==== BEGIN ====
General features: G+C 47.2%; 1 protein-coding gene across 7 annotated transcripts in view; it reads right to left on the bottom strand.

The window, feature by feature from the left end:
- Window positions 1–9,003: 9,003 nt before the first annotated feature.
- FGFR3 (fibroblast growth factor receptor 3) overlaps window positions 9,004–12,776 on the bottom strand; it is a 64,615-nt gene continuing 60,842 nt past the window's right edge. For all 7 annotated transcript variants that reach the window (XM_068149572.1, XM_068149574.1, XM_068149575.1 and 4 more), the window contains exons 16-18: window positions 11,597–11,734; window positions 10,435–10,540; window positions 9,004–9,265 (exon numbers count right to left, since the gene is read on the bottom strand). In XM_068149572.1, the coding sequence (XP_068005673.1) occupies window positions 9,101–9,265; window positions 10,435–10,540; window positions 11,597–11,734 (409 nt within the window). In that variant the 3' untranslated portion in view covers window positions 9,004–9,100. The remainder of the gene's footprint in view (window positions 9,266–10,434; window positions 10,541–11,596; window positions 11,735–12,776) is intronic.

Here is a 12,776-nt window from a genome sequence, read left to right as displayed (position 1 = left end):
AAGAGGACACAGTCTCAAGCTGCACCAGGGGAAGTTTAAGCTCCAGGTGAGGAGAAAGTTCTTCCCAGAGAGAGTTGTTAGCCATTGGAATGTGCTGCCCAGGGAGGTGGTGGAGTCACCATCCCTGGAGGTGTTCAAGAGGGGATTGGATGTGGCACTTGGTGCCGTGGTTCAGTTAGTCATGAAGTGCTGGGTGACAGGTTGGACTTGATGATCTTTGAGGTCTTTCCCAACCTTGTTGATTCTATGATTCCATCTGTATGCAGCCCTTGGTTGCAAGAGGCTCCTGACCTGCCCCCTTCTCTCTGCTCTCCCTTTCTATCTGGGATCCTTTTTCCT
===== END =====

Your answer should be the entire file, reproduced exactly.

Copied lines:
General features: G+C 47.2%; 1 protein-coding gene across 7 annotated transcripts in view; it reads right to left on the bottom strand.

The window, feature by feature from the left end:
- Window positions 1–9,003: 9,003 nt before the first annotated feature.
- FGFR3 (fibroblast growth factor receptor 3) overlaps window positions 9,004–12,776 on the bottom strand; it is a 64,615-nt gene continuing 60,842 nt past the window's right edge. For all 7 annotated transcript variants that reach the window (XM_068149572.1, XM_068149574.1, XM_068149575.1 and 4 more), the window contains exons 16-18: window positions 11,597–11,734; window positions 10,435–10,540; window positions 9,004–9,265 (exon numbers count right to left, since the gene is read on the bottom strand). In XM_068149572.1, the coding sequence (XP_068005673.1) occupies window positions 9,101–9,265; window positions 10,435–10,540; window positions 11,597–11,734 (409 nt within the window). In that variant the 3' untranslated portion in view covers window positions 9,004–9,100. The remainder of the gene's footprint in view (window positions 9,266–10,434; window positions 10,541–11,596; window positions 11,735–12,776) is intronic.

Here is a 12,776-nt window from a genome sequence, read left to right as displayed (position 1 = left end):
AAGAGGACACAGTCTCAAGCTGCACCAGGGGAAGTTTAAGCTCCAGGTGAGGAGAAAGTTCTTCCCAGAGAGAGTTGTTAGCCATTGGAATGTGCTGCCCAGGGAGGTGGTGGAGTCACCATCCCTGGAGGTGTTCAAGAGGGGATTGGATGTGGCACTTGGTGCCGTGGTTCAGTTAGTCATGAAGTGCTGGGTGACAGGTTGGACTTGATGATCTTTGAGGTCTTTCCCAACCTTGTTGATTCTATGATTCCATCTGTATGCAGCCCTTGGTTGCAAGAGGCTCCTGACCTGCCCCCTTCTCTCTGCTCTCCCTTTCTATCTGGGATCCTTTTTCCT